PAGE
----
For instance, beards. My dear fellow Americans, beards haven’t been popular in Cuba in a generation. In fact, here the two-month-old unkempt fuzzbomb on my face doesn’t peg me as “antiestablishment,” or any such thing. When a Cuban sees a beard like this, they’re wondering por qué quiere parecer el tipo–if my look-a-like beard means I’m a Fidel supporter. Beards in Cuba are like American flag pins on suits in the States: the ruling elite wears them, and we may or may not agree with them, but only the most rabid citizens wear them too.

Most of the Cubans I’ve met don’t describe themselves as communistas, and most make €10 a month. My friend Juan–one half of the gay couple–is explaining the system to me after dinner the other night: sure the government gives out food each month, “pero no alcanza,” it won’t last ten days. For instance, though each citizen receives five pounds of rice each month, they receive only four ounces of low-grade coffee, 250g of cooking oil, eight ounces of chicken, eight eggs, etc. Though there’s one thing that is never lacking in Cuba: the infamous azúcar that has been the base of the Cuban economy since early colonial times. The sugarcane fields are still endless and burn green into the pale island sky.

To make it work, every Cuban is forced to live illegally in one way or another, whether it’s stealing some sweet-smelling cigars from the factory they work at to sell on the side, or renting out a room to a lost American writer for €15 a night. They’re risking ruin by doing so: if I were to be discovered here, my hosts would be fined over €1000, an unthinkable sum.

At this point in the article, you’re probably assuming that I’ve become an anti-Castroite, in league with the rabid masses of exiles and the infamous Miami Mafia. So then, it’s time to point out something else ignored by Americans in thinking about Cuba: it’s more complex than pro-Castro or anti-Castro. In fact, I’ve come to look at it from the perspective of a Cuban, who doesn’t have the luxury to be anti- or pro-. Of the Cubans I’ve met, most couldn’t give two shits about The Beard: they’re too busy trying to figure out how to get some chicken for dinner or worrying about black-clad agents on the roof ripping out the wires that connect them to Univision.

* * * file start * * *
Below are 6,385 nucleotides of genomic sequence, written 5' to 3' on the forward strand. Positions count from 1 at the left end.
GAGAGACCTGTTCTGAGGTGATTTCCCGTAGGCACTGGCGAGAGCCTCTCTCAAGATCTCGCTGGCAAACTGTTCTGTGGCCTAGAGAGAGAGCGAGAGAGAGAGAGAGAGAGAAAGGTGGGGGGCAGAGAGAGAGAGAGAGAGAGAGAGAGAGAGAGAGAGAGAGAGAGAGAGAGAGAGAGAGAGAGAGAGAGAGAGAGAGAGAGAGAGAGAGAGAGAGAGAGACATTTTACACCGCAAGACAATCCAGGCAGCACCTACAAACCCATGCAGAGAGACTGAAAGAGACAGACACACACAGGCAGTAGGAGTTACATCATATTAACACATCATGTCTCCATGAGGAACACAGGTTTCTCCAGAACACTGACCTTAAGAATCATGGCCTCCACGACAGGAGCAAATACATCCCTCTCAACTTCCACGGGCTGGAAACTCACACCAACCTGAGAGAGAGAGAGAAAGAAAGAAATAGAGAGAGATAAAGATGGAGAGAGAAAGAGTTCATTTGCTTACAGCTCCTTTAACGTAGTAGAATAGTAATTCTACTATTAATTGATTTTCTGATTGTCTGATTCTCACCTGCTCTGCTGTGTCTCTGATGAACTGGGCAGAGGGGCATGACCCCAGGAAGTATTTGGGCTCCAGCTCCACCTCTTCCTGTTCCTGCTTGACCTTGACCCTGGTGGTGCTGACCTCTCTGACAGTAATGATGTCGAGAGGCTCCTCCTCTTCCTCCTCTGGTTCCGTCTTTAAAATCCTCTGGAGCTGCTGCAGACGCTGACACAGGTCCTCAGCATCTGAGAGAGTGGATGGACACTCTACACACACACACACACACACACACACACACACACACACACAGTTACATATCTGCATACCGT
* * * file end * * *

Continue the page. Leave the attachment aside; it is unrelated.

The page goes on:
“It’s not him, it’s the bureaucrats around him,” Alberto, a 24-year-old sound engineer, tells me. Most people still feel a nostalgia-tinged loyalty to Castro personally, and most also agree with the elderly man in Cienfuego who puts it this way: “I love my country, but this system, it doesn’t work.” Castro was responsible for some amazing leaps in the early years: bringing literacy the Cuban people, providing free health care–but by all accounts he has now fallen the way of the traditional caudillo strongman.

As far as education and healthcare go these days, it’s exiled Cuban writer Guillermo Cabrera Infante who points out “what good is teaching the millions to read when only one man decides what you read?” Higher education is nearly useless without academic freedom, which has steadily eroded.

But as an American who can’t afford health insurance, I admire the Cuban system. Then my friend Dominique in La Habana reminds me, “[the healthcare here] is great as long as your doctor isn’t in Venezuela,” where many Cuban doctors spend years at a time.

The government programs are mostly well-intentioned and idealistically right-on, but are marred by a government’s manipulation and personal grudges. Then again, doesn’t that sound similar to our situation here in the States?

We’re not so different, Cubans and Americans, despite our governments’ respective stupidity. Stick with Alberto, who says “to me, it really doesn’t matter, socialismo o capitalismo. I just want to be able to provide for myself and my family… do you think I could do what you’re doing now? Drop everything and travel to, I don’t know, Japan? That doesn’t exist here…”

For me too, at the moment, there’s more pressing matters than international political systems. For one, my money has run out thanks to my poor planning. I’ll have to hitchhike instead of taking the tourist busses and survive on the salty pizza they sell in the street for 50¢. I’m lucky that at least one American company besides the almighty Coca-Cola has broken my country’s useless embargo: there should be money waiting for me at the local Western Union soon.

Until then, I’ll turn on the TV for some pirated telenovelas and try not to get caught watching them or thinking all these thoughts. Next door, an old lady is yelling about rum. This old building seems to sigh. Down in the street children are playing baseball with a broomstick bat and a bottlecap baseball. Someone is practicing trumpet on a nearby rooftop. Flagstaff seems far away.